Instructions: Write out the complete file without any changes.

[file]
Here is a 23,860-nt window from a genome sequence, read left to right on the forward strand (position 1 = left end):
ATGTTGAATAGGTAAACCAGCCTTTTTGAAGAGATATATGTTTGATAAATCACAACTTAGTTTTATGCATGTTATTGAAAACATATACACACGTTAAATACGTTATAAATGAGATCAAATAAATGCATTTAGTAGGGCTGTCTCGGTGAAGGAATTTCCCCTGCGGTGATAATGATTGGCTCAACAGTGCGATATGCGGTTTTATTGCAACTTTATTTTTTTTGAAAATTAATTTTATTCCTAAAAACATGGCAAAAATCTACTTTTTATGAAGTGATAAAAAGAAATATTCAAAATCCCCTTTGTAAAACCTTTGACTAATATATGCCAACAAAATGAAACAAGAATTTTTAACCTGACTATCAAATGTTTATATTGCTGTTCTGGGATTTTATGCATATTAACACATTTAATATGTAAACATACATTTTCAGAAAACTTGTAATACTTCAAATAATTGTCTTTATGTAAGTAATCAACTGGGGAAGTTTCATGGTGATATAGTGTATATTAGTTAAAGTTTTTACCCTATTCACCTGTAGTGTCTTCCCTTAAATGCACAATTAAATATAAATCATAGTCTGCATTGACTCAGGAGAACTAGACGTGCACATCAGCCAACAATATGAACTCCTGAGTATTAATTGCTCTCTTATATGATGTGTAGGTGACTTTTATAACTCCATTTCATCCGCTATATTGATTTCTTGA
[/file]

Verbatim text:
Here is a 23,860-nt window from a genome sequence, read left to right on the forward strand (position 1 = left end):
ATGTTGAATAGGTAAACCAGCCTTTTTGAAGAGATATATGTTTGATAAATCACAACTTAGTTTTATGCATGTTATTGAAAACATATACACACGTTAAATACGTTATAAATGAGATCAAATAAATGCATTTAGTAGGGCTGTCTCGGTGAAGGAATTTCCCCTGCGGTGATAATGATTGGCTCAACAGTGCGATATGCGGTTTTATTGCAACTTTATTTTTTTTGAAAATTAATTTTATTCCTAAAAACATGGCAAAAATCTACTTTTTATGAAGTGATAAAAAGAAATATTCAAAATCCCCTTTGTAAAACCTTTGACTAATATATGCCAACAAAATGAAACAAGAATTTTTAACCTGACTATCAAATGTTTATATTGCTGTTCTGGGATTTTATGCATATTAACACATTTAATATGTAAACATACATTTTCAGAAAACTTGTAATACTTCAAATAATTGTCTTTATGTAAGTAATCAACTGGGGAAGTTTCATGGTGATATAGTGTATATTAGTTAAAGTTTTTACCCTATTCACCTGTAGTGTCTTCCCTTAAATGCACAATTAAATATAAATCATAGTCTGCATTGACTCAGGAGAACTAGACGTGCACATCAGCCAACAATATGAACTCCTGAGTATTAATTGCTCTCTTATATGATGTGTAGGTGACTTTTATAACTCCATTTCATCCGCTATATTGATTTCTTGA